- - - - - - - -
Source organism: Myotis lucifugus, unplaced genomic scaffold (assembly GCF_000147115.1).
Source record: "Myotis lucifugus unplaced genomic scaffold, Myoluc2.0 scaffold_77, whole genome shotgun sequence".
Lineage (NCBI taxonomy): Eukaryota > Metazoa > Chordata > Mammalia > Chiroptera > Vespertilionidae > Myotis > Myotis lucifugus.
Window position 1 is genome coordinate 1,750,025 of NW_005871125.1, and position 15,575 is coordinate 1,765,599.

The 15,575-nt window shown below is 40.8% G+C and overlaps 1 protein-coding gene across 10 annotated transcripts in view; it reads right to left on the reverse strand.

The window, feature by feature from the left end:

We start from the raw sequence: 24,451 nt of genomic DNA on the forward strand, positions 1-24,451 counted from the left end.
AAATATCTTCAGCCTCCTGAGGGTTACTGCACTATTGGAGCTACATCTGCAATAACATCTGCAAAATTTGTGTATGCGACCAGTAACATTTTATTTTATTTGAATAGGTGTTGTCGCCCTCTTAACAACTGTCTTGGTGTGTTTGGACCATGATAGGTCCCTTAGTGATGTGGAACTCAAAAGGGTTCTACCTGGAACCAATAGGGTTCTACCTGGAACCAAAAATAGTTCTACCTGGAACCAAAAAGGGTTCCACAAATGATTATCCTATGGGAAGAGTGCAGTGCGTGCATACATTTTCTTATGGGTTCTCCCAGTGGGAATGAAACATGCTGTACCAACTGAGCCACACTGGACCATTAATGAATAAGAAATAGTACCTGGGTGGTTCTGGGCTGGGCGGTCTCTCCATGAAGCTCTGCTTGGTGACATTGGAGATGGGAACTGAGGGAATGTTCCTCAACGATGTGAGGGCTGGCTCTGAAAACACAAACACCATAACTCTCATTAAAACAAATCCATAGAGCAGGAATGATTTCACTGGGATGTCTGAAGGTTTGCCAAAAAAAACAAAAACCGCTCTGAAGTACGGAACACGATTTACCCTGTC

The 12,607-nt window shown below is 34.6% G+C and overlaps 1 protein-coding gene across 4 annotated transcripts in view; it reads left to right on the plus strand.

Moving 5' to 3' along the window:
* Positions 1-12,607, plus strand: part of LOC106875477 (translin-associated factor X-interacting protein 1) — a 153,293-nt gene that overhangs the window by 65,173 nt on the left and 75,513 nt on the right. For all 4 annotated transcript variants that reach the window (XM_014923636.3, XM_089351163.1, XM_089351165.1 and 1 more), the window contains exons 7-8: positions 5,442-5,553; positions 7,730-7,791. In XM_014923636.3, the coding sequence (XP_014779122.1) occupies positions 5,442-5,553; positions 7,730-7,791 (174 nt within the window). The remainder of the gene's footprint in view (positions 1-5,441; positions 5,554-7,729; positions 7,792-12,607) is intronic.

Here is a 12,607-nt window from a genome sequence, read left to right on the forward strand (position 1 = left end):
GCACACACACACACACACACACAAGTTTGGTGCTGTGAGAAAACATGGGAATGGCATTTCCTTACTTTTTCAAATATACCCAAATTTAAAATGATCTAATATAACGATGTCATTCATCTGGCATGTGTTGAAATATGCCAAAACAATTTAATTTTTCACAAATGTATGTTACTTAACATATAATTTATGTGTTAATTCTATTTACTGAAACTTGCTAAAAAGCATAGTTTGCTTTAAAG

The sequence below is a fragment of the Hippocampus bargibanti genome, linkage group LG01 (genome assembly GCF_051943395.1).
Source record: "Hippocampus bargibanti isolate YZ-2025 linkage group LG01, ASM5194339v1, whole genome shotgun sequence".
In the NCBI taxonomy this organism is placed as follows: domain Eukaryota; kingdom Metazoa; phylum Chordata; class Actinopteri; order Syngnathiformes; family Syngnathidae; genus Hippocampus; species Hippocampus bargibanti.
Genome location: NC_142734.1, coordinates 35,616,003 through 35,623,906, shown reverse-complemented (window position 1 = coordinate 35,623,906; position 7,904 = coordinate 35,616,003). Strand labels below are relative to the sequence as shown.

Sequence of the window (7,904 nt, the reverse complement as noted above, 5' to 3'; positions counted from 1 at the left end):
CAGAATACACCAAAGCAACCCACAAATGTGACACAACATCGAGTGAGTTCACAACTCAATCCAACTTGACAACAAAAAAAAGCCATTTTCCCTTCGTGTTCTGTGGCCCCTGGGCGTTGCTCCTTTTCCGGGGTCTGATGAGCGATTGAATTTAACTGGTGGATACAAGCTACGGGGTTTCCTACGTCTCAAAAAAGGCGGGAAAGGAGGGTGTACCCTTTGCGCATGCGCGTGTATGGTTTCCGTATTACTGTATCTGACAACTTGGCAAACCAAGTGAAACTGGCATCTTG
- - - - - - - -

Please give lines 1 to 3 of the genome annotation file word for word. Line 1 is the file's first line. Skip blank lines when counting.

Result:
Source organism: Myotis lucifugus, unplaced genomic scaffold (assembly GCF_000147115.1).
Source record: "Myotis lucifugus unplaced genomic scaffold, Myoluc2.0 scaffold_77, whole genome shotgun sequence".
Lineage (NCBI taxonomy): Eukaryota > Metazoa > Chordata > Mammalia > Chiroptera > Vespertilionidae > Myotis > Myotis lucifugus.